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Domestic Violence Funding Leaves Behind Migrant and Refugee Women


Tuesday, 12th February 2019 at 4:51 pm
Maggie Coggan, Journalist
A $78 million investment in emergency domestic violence accommodation by the federal government has been met with mixed reviews from community groups, who say only funding certain areas of the issue will still leave women behind.


Tuesday, 12th February 2019
at 4:51 pm
Maggie Coggan, Journalist


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Domestic Violence Funding Leaves Behind Migrant and Refugee Women
Tuesday, 12th February 2019 at 4:51 pm

A $78 million investment in emergency domestic violence accommodation by the federal government has been met with mixed reviews from community groups, who say only funding certain areas of the issue will still leave women behind.

Federal Social Services Minister Paul Fletcher, announced on Monday a $60 million grants program for emergency domestic violence shelters, and $18 million to the Keeping Women Safe Program, which provides safety and security upgrades allowing women to stay in their own home.

Fletcher said the investment was designed to increase the national stock of emergency accommodation for women and children escaping domestic violence.

“When a woman needs to escape domestic violence, often she has very little chance to plan – she may well have raced out of the house and jumped in the car with just the clothes on her back,” Fletcher said.

“That is why it is so important there is emergency accommodation available – so a woman in this situation can have a safe place to live while she works out what she will do next.”

While many community groups welcomed the extra funding, they said it could leave women behind.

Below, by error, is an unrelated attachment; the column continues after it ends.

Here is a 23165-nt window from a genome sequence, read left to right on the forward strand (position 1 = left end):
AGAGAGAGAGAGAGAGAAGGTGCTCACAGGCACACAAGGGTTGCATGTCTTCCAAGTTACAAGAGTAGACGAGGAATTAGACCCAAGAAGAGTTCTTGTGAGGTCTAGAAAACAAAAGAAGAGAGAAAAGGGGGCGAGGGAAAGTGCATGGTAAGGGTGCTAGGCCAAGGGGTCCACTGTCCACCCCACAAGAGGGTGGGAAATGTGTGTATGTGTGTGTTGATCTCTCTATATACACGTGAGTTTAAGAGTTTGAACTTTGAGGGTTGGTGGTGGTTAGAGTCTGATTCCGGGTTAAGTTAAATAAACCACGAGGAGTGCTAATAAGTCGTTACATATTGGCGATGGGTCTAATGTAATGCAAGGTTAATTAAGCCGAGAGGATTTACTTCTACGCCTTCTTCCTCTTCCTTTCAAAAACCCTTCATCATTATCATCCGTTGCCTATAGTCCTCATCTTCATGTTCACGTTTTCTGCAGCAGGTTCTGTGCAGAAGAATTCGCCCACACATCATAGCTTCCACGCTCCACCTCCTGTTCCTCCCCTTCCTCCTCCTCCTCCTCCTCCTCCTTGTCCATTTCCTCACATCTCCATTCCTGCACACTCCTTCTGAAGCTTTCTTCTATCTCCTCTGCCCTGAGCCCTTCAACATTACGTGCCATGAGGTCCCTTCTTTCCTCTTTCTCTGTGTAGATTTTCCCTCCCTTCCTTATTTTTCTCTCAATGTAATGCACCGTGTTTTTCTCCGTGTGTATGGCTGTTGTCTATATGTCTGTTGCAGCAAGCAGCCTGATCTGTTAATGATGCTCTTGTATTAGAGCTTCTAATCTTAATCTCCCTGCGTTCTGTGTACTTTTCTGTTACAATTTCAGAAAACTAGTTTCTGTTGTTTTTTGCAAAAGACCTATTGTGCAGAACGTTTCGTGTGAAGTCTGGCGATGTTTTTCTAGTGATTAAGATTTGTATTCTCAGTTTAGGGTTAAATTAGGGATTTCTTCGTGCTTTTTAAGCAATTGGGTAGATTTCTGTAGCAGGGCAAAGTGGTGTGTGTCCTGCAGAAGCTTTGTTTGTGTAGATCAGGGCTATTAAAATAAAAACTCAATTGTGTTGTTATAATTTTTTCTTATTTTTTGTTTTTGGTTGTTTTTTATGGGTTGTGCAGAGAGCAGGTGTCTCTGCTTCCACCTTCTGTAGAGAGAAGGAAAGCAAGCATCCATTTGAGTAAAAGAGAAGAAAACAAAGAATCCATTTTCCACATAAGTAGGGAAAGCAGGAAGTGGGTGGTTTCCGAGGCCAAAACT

Settlement Services International (SSI) said women of migrant and refugee backgrounds, who faced a range of different barriers when seeking help, would fall through the gaps of this funding package.

“Often, the available accommodation is not ideal for newly arrived women because there are no interpreters, limited responses to cultural needs and few spaces for large families,” SSI policy manager Astrid Perry said.

She said in many cases, if they did get into emergency accommodation it did not include support from a social worker or domestic violence specialist, which meant issues were not resolved.

“Settlement workers in our community are increasingly reporting that women come out of temporary accommodation without having resolved any of their issues related to their relationship or securing ongoing housing,” she said.  

With women of migrant or refugee backgrounds also less likely to seek help in the first place, Perry said more funding needed to be put towards tailored domestic violence services to help these women.

“Women of migrant or refugee background are less likely to seek assistance due to barriers like lack of knowledge about their rights, fear of deportation and removal of children, lack of English language skills, or shame and the need to maintain family honour,” she said.

“We must ensure all women have access to safe accommodation, regardless of their visa status.”  

She told Pro Bono News while the rest of the sector were excellent advocates for this issue, there was always more to be done when making services more inclusive and culturally responsive, with the help of the government.  

“In terms of services being more holistic or inclusive, we definitely think that needs to be improved, and we are happy to have a dialogue about that,” she said.

“We also call on the government to consider funding ancillary services that will ensure this support is appropriate for all women.”


Maggie Coggan  |  Journalist  |  @MaggieCoggan

Maggie Coggan is a journalist at Pro Bono News covering the social sector.


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